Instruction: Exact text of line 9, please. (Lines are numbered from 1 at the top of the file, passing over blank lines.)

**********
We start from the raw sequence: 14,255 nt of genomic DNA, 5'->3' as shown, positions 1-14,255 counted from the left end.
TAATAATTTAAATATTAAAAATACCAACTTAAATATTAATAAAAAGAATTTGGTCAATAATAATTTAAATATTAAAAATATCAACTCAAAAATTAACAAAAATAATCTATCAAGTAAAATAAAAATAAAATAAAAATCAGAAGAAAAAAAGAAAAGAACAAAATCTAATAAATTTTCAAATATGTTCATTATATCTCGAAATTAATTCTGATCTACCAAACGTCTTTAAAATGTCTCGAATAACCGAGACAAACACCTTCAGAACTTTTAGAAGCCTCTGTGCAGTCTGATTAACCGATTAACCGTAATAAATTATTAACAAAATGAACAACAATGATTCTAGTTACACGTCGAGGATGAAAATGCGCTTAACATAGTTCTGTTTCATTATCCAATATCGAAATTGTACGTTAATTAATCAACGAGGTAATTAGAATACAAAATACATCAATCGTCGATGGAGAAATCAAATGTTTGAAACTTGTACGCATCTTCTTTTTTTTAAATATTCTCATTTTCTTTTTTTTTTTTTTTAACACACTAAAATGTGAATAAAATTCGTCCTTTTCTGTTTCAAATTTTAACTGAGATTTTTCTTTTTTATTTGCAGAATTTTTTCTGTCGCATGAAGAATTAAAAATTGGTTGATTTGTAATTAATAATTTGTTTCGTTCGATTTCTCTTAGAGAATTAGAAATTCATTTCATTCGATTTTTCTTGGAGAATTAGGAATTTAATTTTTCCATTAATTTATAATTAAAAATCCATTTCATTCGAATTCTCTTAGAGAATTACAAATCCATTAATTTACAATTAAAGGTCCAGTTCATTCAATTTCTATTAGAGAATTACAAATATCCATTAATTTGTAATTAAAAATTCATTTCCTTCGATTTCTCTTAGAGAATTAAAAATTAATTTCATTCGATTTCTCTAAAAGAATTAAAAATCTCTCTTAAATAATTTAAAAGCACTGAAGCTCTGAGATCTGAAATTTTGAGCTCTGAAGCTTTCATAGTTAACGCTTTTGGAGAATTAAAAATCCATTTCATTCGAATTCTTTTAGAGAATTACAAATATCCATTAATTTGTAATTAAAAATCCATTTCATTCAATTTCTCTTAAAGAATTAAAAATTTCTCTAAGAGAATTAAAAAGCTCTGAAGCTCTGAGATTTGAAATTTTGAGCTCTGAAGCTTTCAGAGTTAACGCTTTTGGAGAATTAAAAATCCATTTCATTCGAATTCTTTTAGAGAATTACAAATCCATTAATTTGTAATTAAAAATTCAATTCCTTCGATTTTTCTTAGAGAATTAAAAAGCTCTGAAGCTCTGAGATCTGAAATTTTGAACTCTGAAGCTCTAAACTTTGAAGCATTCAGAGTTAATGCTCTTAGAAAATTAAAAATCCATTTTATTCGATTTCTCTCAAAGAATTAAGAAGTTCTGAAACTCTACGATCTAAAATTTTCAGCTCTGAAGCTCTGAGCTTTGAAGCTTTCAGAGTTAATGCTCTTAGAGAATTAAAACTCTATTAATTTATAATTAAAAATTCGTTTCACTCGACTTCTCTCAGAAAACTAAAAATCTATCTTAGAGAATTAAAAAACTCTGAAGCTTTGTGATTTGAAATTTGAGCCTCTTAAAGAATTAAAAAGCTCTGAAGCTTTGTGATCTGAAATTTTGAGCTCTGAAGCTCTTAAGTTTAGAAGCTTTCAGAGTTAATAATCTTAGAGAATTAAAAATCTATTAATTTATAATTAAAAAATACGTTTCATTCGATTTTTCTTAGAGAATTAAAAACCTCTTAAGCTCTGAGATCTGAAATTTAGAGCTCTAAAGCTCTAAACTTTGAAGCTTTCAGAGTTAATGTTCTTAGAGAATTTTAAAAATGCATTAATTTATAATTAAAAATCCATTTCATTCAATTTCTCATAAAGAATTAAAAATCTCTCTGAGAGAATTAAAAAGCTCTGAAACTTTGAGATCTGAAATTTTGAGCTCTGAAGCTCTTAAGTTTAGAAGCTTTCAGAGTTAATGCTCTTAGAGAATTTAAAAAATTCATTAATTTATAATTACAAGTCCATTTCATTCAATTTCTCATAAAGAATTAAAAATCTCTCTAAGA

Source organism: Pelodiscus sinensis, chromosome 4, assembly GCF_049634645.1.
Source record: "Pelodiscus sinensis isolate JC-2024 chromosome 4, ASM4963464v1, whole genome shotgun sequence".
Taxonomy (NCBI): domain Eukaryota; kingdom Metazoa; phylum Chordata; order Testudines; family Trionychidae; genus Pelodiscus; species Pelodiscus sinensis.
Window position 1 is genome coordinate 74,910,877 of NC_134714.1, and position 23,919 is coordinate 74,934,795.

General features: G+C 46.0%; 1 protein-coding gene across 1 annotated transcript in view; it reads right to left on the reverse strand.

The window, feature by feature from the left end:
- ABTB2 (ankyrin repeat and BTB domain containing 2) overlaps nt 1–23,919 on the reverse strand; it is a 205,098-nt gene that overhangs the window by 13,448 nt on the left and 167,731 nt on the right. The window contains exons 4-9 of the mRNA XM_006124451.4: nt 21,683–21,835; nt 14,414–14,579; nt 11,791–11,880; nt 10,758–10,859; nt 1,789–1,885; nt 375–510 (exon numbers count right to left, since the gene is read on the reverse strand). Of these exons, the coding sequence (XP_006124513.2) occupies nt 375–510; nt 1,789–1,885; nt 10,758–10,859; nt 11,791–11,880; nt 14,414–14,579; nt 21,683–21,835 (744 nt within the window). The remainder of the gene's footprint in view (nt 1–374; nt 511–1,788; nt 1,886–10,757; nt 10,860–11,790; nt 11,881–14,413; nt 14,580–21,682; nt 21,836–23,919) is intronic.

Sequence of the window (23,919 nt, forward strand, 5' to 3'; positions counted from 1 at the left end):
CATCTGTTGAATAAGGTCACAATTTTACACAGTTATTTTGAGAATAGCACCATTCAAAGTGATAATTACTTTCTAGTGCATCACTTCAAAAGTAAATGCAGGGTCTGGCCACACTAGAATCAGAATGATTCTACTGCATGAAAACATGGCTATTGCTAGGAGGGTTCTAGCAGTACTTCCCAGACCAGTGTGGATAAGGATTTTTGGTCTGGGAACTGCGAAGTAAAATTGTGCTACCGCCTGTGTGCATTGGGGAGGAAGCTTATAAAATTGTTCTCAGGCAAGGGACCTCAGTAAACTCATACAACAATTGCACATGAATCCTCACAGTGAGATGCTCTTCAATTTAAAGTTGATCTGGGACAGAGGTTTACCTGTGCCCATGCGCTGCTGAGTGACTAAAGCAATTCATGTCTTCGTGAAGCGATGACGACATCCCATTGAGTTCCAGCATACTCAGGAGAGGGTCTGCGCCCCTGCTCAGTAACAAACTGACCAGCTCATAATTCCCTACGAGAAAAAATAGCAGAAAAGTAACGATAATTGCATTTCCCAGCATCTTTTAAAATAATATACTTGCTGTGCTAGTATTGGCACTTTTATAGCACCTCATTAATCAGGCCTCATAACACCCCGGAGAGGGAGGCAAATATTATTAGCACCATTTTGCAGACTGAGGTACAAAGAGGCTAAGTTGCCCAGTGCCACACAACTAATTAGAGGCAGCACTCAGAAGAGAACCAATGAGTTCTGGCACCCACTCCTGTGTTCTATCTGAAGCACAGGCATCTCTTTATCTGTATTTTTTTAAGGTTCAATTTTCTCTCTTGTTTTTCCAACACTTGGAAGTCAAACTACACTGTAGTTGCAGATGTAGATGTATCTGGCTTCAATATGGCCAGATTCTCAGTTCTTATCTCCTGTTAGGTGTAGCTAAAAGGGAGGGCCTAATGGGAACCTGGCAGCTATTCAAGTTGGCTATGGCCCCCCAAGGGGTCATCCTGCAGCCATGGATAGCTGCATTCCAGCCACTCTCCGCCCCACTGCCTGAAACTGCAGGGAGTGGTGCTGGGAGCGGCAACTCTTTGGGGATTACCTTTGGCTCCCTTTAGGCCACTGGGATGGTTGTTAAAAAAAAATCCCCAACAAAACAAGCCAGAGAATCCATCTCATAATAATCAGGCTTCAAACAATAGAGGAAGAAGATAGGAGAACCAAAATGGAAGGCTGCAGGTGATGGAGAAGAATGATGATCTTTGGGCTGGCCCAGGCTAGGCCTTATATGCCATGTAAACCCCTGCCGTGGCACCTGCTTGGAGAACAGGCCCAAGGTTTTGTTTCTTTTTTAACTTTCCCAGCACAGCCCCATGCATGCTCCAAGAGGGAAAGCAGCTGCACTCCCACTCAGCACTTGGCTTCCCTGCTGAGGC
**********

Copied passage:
- ABTB2 (ankyrin repeat and BTB domain containing 2) overlaps nt 1–23,919 on the reverse strand; it is a 205,098-nt gene that overhangs the window by 13,448 nt on the left and 167,731 nt on the right. The window contains exons 4-9 of the mRNA XM_006124451.4: nt 21,683–21,835; nt 14,414–14,579; nt 11,791–11,880; nt 10,758–10,859; nt 1,789–1,885; nt 375–510 (exon numbers count right to left, since the gene is read on the reverse strand). Of these exons, the coding sequence (XP_006124513.2) occupies nt 375–510; nt 1,789–1,885; nt 10,758–10,859; nt 11,791–11,880; nt 14,414–14,579; nt 21,683–21,835 (744 nt within the window). The remainder of the gene's footprint in view (nt 1–374; nt 511–1,788; nt 1,886–10,757; nt 10,860–11,790; nt 11,881–14,413; nt 14,580–21,682; nt 21,836–23,919) is intronic.